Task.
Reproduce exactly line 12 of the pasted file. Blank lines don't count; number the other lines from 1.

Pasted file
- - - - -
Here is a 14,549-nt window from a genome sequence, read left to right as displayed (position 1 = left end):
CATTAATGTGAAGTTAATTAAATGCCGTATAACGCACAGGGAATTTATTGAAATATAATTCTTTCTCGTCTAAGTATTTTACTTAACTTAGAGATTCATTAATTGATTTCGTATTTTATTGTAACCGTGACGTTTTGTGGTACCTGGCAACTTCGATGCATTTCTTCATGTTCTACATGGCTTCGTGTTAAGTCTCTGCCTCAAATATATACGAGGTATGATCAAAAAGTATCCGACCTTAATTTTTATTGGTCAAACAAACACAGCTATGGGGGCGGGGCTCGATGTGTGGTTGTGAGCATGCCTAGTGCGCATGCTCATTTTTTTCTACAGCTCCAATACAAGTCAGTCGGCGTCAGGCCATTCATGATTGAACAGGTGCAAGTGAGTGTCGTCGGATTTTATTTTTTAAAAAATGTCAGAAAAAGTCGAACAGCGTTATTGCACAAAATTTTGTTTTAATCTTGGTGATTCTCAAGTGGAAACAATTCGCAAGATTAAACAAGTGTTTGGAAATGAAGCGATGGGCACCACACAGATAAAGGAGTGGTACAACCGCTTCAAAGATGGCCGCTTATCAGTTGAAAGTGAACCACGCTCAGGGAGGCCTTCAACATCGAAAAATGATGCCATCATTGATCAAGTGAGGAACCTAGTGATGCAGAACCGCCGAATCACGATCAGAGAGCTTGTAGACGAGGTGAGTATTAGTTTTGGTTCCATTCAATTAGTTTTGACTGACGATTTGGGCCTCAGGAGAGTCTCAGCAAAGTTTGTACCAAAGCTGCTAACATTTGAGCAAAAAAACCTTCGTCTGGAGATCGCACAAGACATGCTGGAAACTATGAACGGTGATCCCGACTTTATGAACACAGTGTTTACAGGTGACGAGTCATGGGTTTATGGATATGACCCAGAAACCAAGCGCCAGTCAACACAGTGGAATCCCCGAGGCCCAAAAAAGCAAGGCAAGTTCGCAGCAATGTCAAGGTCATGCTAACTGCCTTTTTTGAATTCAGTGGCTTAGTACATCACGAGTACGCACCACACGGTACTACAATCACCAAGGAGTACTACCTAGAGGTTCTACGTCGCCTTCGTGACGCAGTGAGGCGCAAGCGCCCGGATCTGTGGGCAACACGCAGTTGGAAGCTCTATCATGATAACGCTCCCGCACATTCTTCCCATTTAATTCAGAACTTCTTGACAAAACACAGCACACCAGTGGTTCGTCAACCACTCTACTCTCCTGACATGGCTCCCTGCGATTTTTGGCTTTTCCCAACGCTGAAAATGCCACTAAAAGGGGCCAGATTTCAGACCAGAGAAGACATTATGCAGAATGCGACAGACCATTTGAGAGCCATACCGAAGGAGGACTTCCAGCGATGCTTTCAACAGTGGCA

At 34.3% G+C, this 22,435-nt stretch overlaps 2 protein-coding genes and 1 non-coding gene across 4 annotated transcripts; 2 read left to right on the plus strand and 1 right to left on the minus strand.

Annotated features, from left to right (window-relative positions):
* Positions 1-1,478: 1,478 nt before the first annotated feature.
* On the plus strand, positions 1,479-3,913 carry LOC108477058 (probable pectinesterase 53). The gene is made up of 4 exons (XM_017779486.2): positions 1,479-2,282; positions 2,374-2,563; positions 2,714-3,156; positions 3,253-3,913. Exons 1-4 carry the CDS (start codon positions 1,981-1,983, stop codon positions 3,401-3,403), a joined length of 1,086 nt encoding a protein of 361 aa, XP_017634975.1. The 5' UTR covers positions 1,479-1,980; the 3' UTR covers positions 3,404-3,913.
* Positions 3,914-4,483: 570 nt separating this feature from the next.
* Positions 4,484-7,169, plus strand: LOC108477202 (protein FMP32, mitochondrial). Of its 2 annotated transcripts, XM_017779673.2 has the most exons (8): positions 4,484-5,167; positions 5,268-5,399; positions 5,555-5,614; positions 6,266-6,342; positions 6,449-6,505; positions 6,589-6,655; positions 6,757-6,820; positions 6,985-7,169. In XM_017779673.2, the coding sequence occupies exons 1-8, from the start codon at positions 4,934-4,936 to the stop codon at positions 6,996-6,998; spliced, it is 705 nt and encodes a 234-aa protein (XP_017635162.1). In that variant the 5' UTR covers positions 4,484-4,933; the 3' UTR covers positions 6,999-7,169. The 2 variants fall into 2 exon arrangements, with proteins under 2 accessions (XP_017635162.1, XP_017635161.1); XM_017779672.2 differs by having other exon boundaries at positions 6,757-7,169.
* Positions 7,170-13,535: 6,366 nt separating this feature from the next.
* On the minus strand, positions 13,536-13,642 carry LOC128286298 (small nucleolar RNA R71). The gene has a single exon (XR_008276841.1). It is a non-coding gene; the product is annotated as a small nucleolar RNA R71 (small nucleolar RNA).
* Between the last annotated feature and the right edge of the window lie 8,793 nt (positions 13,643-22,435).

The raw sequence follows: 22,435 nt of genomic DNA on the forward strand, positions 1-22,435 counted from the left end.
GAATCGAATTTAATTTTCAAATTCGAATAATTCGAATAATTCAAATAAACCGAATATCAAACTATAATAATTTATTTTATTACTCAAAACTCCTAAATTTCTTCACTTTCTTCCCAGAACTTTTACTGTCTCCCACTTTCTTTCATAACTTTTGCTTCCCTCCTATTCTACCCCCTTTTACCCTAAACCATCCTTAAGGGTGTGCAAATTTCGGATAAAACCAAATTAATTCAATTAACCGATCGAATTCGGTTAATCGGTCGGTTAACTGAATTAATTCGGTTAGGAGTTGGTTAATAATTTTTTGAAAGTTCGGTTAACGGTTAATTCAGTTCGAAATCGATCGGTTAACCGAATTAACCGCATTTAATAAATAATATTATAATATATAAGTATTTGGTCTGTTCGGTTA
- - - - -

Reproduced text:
The raw sequence follows: 22,435 nt of genomic DNA on the forward strand, positions 1-22,435 counted from the left end.